Biostable electrospun microfibrous scaffolds mitigate hypertrophic scar contraction in an immune-competent murine model.

Journal Article (Journal Article)

UNLABELLED: Burn injuries in the United States account for over one million hospital admissions per year, with treatment estimated at four billion dollars. Of severe burn patients, 30-90% will develop hypertrophic scars (HSc). In this study, we evaluate the impact of an elastomeric, randomly-oriented biostable polyurethane (PU) scaffold on HSc-related outcomes. In vitro, fibroblast-seeded PU scaffolds contracted significantly less and demonstrated fewer αSMA(+) myofibroblasts compared to fibroblast-seeded collagen lattices. In a murine HSc model, collagen coated PU (ccPU) scaffolds significantly reduced HSc contraction as compared to untreated control wounds and wounds treated with the clinical standard of care. Our data suggest that electrospun ccPU scaffolds meet the requirements to reduce HSc contraction including reduction of in vitro HSc related outcomes, diminished scar stiffness, and reduced scar contraction. While clinical dogma suggests treating severe burn patients with rapidly biodegrading skin equivalents, our data suggest that a more long-term scaffold may possess merit in reducing HSc. STATEMENT OF SIGNIFICANCE: In severe burns treated with skin grafting, between 30% and 90% of patients develop hypertrophic scars (HSc). There are no therapies to prevent HSc, and treatments are marginally effective. This work is the first example we are aware of which studies the impact of a permanent electrospun elastomer on HSc contraction in a murine model that mimics the human condition. Collagen coated polyurethane scaffolds decrease αSMA+ myofibroblast formation in vitro, prevent stiffening of scar tissue, and mitigate HSc contraction. Unlike current standards of care, electrospun, polyurethane scaffolds do not lose architecture over time. We propose that the future bioengineering strategy of mitigating HSc contraction should consider a long-term elastomeric matrix which persists within the wound bed throughout the remodeling phase of repair.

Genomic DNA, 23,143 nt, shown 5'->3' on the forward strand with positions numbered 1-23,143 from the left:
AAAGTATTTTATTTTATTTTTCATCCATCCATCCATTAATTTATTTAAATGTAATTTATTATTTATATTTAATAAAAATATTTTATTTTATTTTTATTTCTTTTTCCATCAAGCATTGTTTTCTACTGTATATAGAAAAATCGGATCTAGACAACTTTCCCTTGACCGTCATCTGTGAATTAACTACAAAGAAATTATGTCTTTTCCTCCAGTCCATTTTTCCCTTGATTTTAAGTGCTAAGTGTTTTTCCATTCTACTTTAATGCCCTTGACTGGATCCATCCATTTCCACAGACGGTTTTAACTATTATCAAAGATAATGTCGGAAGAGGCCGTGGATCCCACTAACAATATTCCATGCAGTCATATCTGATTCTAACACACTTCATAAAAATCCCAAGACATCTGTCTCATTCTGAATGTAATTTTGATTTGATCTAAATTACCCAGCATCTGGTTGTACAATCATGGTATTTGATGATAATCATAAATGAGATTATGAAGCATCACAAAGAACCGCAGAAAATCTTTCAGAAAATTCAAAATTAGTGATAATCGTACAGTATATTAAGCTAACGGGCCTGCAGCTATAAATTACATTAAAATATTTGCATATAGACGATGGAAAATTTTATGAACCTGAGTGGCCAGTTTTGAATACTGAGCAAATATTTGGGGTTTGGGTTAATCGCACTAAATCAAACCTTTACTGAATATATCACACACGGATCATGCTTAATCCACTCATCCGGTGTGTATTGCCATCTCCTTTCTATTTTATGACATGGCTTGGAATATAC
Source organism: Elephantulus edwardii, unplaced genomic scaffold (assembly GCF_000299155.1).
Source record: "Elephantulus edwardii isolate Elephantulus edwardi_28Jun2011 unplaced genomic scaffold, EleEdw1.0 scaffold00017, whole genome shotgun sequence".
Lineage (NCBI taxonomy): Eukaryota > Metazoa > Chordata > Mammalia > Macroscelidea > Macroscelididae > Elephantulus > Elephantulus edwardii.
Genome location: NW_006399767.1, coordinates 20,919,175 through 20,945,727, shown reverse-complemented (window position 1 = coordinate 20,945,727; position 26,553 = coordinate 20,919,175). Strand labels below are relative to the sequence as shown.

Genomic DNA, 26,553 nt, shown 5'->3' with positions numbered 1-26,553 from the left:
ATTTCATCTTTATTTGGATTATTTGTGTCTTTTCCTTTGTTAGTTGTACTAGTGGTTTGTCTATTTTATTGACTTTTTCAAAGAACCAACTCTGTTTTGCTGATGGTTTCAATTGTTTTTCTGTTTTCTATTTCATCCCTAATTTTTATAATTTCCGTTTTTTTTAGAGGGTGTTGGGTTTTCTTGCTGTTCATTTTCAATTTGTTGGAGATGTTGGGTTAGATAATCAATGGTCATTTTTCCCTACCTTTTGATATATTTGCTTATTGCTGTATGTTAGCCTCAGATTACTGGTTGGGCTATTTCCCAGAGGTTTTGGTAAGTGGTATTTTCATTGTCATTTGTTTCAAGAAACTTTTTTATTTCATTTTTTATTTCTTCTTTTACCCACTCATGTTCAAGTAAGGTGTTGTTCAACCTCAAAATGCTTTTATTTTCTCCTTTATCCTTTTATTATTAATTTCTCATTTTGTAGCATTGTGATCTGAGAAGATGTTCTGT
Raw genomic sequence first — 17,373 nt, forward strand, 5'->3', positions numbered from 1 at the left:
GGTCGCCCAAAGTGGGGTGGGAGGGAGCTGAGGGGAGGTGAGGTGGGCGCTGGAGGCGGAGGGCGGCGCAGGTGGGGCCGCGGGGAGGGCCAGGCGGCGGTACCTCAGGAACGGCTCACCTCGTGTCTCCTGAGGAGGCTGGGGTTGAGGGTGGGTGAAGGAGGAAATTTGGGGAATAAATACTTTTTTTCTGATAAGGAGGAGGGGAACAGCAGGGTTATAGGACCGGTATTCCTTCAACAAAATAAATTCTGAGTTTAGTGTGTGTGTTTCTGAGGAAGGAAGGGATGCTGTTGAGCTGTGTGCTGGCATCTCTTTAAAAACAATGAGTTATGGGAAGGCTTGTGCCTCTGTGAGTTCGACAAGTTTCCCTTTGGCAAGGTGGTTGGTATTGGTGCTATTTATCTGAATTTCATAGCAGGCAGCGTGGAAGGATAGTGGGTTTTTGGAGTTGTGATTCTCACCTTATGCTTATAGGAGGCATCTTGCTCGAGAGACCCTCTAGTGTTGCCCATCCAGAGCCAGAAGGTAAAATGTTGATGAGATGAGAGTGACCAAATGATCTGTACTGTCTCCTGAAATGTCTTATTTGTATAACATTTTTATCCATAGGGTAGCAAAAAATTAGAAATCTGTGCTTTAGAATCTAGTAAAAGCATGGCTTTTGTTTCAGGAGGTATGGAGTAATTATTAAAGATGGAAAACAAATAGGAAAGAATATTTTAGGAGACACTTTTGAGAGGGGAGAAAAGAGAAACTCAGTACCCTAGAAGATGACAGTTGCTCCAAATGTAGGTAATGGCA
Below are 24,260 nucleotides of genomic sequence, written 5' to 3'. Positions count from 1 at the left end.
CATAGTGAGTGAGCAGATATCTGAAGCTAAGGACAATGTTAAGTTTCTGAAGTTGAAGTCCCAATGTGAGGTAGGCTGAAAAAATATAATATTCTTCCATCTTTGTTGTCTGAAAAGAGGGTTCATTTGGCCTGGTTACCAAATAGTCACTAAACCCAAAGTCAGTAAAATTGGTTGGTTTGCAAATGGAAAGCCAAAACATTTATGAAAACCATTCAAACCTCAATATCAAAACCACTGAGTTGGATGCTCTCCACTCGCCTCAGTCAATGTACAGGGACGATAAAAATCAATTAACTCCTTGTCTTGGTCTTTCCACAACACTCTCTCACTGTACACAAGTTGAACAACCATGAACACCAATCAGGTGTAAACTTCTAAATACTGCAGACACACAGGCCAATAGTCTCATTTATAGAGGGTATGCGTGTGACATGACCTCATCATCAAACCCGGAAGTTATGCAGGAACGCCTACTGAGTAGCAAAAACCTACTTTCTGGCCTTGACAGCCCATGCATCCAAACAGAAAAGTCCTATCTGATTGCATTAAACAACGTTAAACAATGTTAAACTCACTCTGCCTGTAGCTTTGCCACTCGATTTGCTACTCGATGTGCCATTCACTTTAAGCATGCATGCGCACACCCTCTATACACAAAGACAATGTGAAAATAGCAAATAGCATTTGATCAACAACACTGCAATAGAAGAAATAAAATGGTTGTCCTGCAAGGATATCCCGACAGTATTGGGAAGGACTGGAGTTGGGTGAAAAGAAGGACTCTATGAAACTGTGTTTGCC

Full Text

Duke Authors

Cited Authors

  • Lorden, ER; Miller, KJ; Ibrahim, MM; Bashirov, L; Hammett, E; Chakraborty, S; Quiles-Torres, C; Selim, MA; Leong, KW; Levinson, H

Published Date

  • March 1, 2016

Published In

Volume / Issue

  • 32 /

Start / End Page

  • 100 - 109

PubMed ID

  • 26708709

Electronic International Standard Serial Number (EISSN)

  • 1878-7568

Digital Object Identifier (DOI)

  • 10.1016/j.actbio.2015.12.025


  • eng

Conference Location

  • England